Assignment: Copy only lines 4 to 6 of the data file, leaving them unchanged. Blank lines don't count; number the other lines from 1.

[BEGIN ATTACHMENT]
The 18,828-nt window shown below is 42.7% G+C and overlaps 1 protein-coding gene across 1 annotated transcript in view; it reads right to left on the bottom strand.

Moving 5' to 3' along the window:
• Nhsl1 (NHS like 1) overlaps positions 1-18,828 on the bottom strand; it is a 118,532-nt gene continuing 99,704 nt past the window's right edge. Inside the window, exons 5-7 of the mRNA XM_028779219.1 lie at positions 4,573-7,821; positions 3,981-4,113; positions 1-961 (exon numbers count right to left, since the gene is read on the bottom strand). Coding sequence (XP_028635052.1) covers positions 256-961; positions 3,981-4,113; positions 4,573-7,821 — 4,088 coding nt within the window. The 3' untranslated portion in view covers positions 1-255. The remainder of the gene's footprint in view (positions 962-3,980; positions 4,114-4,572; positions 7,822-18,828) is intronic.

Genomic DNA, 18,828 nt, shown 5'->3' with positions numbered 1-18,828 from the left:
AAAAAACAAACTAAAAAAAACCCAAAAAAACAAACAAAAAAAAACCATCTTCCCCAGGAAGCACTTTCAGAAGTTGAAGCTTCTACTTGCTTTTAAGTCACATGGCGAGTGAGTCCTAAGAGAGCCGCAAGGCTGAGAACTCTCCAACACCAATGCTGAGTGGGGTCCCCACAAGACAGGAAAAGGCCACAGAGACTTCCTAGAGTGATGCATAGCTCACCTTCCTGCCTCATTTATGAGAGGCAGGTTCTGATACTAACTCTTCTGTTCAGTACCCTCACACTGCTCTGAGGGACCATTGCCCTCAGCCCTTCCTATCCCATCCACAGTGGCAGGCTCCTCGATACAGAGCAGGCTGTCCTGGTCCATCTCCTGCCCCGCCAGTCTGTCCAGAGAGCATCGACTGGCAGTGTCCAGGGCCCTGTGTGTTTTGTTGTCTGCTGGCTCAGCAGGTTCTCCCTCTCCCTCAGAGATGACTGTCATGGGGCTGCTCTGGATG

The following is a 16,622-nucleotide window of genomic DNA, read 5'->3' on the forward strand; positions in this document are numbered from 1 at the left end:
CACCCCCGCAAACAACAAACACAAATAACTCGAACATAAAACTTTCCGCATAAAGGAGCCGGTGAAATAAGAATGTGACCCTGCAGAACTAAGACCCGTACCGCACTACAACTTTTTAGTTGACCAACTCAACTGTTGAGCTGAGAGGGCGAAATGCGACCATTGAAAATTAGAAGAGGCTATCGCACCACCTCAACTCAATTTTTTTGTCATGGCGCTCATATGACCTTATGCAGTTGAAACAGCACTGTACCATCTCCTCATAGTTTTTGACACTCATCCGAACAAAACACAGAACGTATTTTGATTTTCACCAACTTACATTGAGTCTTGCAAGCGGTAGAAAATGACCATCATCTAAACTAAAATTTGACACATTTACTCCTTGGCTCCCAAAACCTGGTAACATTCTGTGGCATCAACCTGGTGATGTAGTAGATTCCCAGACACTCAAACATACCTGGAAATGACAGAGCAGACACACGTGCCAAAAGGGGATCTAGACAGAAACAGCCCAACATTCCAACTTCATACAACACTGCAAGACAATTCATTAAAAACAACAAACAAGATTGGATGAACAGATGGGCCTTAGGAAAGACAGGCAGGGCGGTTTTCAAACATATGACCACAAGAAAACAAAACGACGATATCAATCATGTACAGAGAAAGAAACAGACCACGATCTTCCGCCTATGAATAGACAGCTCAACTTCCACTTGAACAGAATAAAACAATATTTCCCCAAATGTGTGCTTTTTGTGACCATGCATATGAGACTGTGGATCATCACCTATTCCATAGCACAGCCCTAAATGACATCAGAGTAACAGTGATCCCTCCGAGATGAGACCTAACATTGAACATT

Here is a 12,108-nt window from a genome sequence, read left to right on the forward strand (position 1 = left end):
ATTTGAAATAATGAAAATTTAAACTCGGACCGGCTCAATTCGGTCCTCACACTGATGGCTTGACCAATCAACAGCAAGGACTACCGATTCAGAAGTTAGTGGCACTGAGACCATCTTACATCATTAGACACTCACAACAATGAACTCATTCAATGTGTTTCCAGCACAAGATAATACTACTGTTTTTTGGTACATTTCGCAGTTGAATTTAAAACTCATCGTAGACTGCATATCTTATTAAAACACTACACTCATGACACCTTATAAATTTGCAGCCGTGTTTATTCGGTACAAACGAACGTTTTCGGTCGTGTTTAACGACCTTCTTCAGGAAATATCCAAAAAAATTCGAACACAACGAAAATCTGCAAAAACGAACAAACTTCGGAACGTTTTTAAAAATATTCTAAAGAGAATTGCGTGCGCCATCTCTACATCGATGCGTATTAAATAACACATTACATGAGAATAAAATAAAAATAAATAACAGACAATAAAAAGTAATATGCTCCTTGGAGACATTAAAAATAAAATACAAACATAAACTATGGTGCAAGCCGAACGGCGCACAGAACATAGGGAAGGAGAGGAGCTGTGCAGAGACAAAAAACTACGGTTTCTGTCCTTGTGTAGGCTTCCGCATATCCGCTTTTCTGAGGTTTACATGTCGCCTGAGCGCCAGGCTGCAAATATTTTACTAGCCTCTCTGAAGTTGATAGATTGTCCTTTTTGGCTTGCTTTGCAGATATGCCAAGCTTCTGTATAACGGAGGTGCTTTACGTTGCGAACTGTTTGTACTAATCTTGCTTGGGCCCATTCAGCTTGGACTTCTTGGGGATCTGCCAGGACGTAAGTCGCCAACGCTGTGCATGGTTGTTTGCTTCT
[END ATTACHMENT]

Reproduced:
Genomic DNA, 18,828 nt, shown 5'->3' with positions numbered 1-18,828 from the left:
AAAAAACAAACTAAAAAAAACCCAAAAAAACAAACAAAAAAAAACCATCTTCCCCAGGAAGCACTTTCAGAAGTTGAAGCTTCTACTTGCTTTTAAGTCACATGGCGAGTGAGTCCTAAGAGAGCCGCAAGGCTGAGAACTCTCCAACACCAATGCTGAGTGGGGTCCCCACAAGACAGGAAAAGGCCACAGAGACTTCCTAGAGTGATGCATAGCTCACCTTCCTGCCTCATTTATGAGAGGCAGGTTCTGATACTAACTCTTCTGTTCAGTACCCTCACACTGCTCTGAGGGACCATTGCCCTCAGCCCTTCCTATCCCATCCACAGTGGCAGGCTCCTCGATACAGAGCAGGCTGTCCTGGTCCATCTCCTGCCCCGCCAGTCTGTCCAGAGAGCATCGACTGGCAGTGTCCAGGGCCCTGTGTGTTTTGTTGTCTGCTGGCTCAGCAGGTTCTCCCTCTCCCTCAGAGATGACTGTCATGGGGCTGCTCTGGATG

The following is a 16,622-nucleotide window of genomic DNA, read 5'->3' on the forward strand; positions in this document are numbered from 1 at the left end: